Arthur Kuan, CG Oncology CEO

AACR22: Af­ter Fer­Gene blowup, a start­up touts even bet­ter blad­der can­cer gene ther­a­py re­sults in tiny study

A pri­vate Cal­i­for­nia biotech is rais­ing some eye­brows on the fi­nal day of AACR22 as it re­port­ed in­ter­im da­ta for its ex­per­i­men­tal drug in com­bi­na­tion with Keytru­da.

Look­ing at 18 pa­tients with non-mus­cle-in­va­sive blad­der can­cer who are un­re­spon­sive to bacil­lus Cal­mette-Guérin (an FDA-ap­proved agent for blad­der car­ci­no­mas), CG On­col­o­gy found that 16 of the 18 achieved a com­plete re­sponse af­ter just three months. On top of this, 13 main­tained their re­sponse through six months, nine through nine months and eight af­ter a year — the study’s pri­ma­ry end­point.

That ini­tial three-month mark is good for an 89% CR rate. The two oth­er pa­tients did not re­spond to the ther­a­py at all, drop­ping out at three months and six months, re­spec­tive­ly, ac­cord­ing to a pre­sen­ta­tion from Mof­fitt Can­cer Cen­ter’s Roger Li.

CG On­col­o­gy’s Phase II study, like many ear­ly- and mid-stage tri­als in the on­col­o­gy space, is small and open-la­bel, and no firm con­clu­sions can be drawn just yet. The biotech is plan­ning on en­rolling 35 to­tal pa­tients for the study, and it’s pos­si­ble the re­sponse rate — and com­plete re­sponse rate — di­min­ish over time.

But the 89% fig­ure rep­re­sents a head-turn­ing num­ber nonethe­less, par­tic­u­lar­ly as Keytru­da monother­a­py achieved on­ly a 41% com­plete re­sponse rate in the study Mer­ck used to sup­port FDA ap­proval. The green light came back in Jan­u­ary 2020 for the same NIM­BC pa­tients who are BCG re­sis­tant and who are in­el­i­gi­ble for, or chose not to un­der­go, cys­tec­to­my.

CG On­col­o­gy al­so found no Grade 3 or high­er side ef­fects in the study so far, not­ing most of the ad­verse events in­clud­ed fre­quent or painful uri­na­tion, blood in the urine, blad­der spasms, fa­tigue and chills.

The ex­per­i­men­tal drug in ques­tion is known as CG0070, an on­colyt­ic im­munother­a­py us­ing a mod­i­fied ade­n­ovirus de­signed to de­stroy blad­der tu­mor cells through the de­fec­tive retinoblas­toma path­way, the biotech says. CG0070 con­tains a “GM-CSF trans­gene” that prompts an im­mune re­sponse af­ter the tu­mor cells rup­ture, re­leas­ing anti­gens and GM-CSF to be tar­get­ed.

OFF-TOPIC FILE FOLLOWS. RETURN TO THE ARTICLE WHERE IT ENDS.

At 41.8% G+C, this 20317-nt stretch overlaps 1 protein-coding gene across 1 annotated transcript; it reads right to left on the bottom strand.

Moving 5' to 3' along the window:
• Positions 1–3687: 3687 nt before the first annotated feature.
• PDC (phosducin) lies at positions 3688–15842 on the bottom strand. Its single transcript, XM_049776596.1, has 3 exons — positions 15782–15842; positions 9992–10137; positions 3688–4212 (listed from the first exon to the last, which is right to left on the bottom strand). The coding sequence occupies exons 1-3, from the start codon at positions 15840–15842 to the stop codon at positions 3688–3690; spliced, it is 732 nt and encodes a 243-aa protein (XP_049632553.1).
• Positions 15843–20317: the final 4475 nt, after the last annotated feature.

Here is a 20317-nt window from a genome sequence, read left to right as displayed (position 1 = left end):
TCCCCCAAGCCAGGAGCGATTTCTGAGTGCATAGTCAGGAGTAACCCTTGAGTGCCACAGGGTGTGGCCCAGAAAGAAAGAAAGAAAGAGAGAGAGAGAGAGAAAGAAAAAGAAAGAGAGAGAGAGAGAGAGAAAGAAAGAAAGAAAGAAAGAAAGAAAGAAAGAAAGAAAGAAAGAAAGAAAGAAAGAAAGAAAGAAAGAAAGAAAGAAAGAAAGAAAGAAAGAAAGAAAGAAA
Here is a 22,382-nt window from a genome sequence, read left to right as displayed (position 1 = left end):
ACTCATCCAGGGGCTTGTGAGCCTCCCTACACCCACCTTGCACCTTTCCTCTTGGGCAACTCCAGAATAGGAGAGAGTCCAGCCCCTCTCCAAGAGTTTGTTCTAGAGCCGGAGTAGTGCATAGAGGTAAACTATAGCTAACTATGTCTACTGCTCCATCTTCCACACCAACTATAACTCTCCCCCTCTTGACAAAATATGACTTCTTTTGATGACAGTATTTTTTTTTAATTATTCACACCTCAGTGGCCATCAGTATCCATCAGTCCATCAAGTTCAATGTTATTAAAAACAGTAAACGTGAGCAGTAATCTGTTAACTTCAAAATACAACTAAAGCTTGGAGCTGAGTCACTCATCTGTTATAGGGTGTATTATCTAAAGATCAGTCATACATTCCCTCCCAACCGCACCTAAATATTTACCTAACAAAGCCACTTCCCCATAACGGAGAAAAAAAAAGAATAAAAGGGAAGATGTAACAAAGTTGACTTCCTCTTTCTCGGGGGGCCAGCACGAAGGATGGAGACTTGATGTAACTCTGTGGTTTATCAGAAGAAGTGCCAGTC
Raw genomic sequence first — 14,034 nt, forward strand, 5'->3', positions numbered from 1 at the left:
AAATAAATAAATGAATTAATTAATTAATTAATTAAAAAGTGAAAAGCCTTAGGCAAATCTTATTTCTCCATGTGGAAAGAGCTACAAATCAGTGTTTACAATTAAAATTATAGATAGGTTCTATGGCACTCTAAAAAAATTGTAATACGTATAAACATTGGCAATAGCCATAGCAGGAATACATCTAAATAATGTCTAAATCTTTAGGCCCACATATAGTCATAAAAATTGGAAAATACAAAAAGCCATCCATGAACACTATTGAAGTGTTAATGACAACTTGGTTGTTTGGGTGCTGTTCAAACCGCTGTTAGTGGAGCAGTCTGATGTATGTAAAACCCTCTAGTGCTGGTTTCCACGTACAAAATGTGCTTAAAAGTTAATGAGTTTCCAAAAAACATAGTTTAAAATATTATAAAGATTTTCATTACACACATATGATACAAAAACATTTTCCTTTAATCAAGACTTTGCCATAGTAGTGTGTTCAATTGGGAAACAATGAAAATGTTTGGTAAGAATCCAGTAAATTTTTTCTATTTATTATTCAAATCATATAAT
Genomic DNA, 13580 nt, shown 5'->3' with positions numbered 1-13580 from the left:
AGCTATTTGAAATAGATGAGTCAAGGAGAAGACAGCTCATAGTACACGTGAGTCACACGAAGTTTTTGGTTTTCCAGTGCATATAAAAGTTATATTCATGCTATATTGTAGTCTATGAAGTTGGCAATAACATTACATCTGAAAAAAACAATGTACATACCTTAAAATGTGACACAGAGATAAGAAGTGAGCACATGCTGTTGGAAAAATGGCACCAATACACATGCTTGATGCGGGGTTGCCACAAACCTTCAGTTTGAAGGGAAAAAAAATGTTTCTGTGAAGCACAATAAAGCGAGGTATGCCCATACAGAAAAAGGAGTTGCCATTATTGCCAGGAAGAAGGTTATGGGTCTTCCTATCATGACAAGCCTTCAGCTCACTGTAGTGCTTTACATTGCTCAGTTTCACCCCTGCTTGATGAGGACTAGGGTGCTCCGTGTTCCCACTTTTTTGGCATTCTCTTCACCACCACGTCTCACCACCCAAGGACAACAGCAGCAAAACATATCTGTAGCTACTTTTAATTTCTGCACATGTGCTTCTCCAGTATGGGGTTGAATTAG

It’s a sim­i­lar ap­proach to the one tak­en by Fer­Gene — both com­pa­nies used ade­n­ovirus vec­tors, but dif­fer­ent trans­genes to gar­ner the im­mune re­spons­es. CG On­col­o­gy will like­ly want to avoid Fer­Gene’s pit­falls, how­ev­er: Fer­Gene re­ceived a CRL on its drug due to sev­er­al man­u­fac­tur­ing and CMC is­sues, prompt­ing waves of lay­offs and C-suite de­par­tures.

CG On­col­o­gy has re­mained pri­vate since be­ing found­ed in 2010, and its most re­cent fundraise came in De­cem­ber 2020. The biotech put to­geth­er a $47 mil­lion Se­ries D to fund a Phase III NIM­BC monother­a­py study, as well as the Keytru­da com­bo tri­al.

In ad­di­tion to Mer­ck, CG On­col­o­gy has al­so part­nered with Bris­tol My­ers Squibb to pair CG0070 with Op­di­vo for mus­cle-in­va­sive blad­der can­cer and with Roche to at­tack sol­id tu­mors in com­bi­na­tion with Tecen­triq.

Big Phar­ma's Twit­ter ex­o­dus; Mer­ck wa­gers $1.35B on buy­out; $3.5M gene ther­a­py; and more

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Paul Perreault, CSL Behring CEO

CSL lands FDA ap­proval for he­mo­phil­ia B gene ther­a­py, sets $3.5M list price

The FDA has approved the world’s first gene therapy for hemophilia B, ushering into the market a treatment that’s historic in both what it promises to do and how much it will cost.

CSL will be marketing the drug, Hemgenix, at a list price of $3.5 million — which sets a new record for the most expensive single-use gene therapy in the US.

In a statement provided to Endpoints News, the Australian company noted that the current costs of treating people with moderate to severe hemophilia B can be significant over a lifetime. By some estimates, healthcare systems could spend more than $20 million per person.

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Elon Musk (GDA via AP Images)

Biggest drug com­pa­nies halt­ed Twit­ter ad buys af­ter Lil­ly in­sulin spoof

Almost all of the drug industry’s biggest advertisers cut their spending on Twitter to zero or near-zero over the last two weeks amid worries about impersonation of their brands by pranksters and the future of the social media company.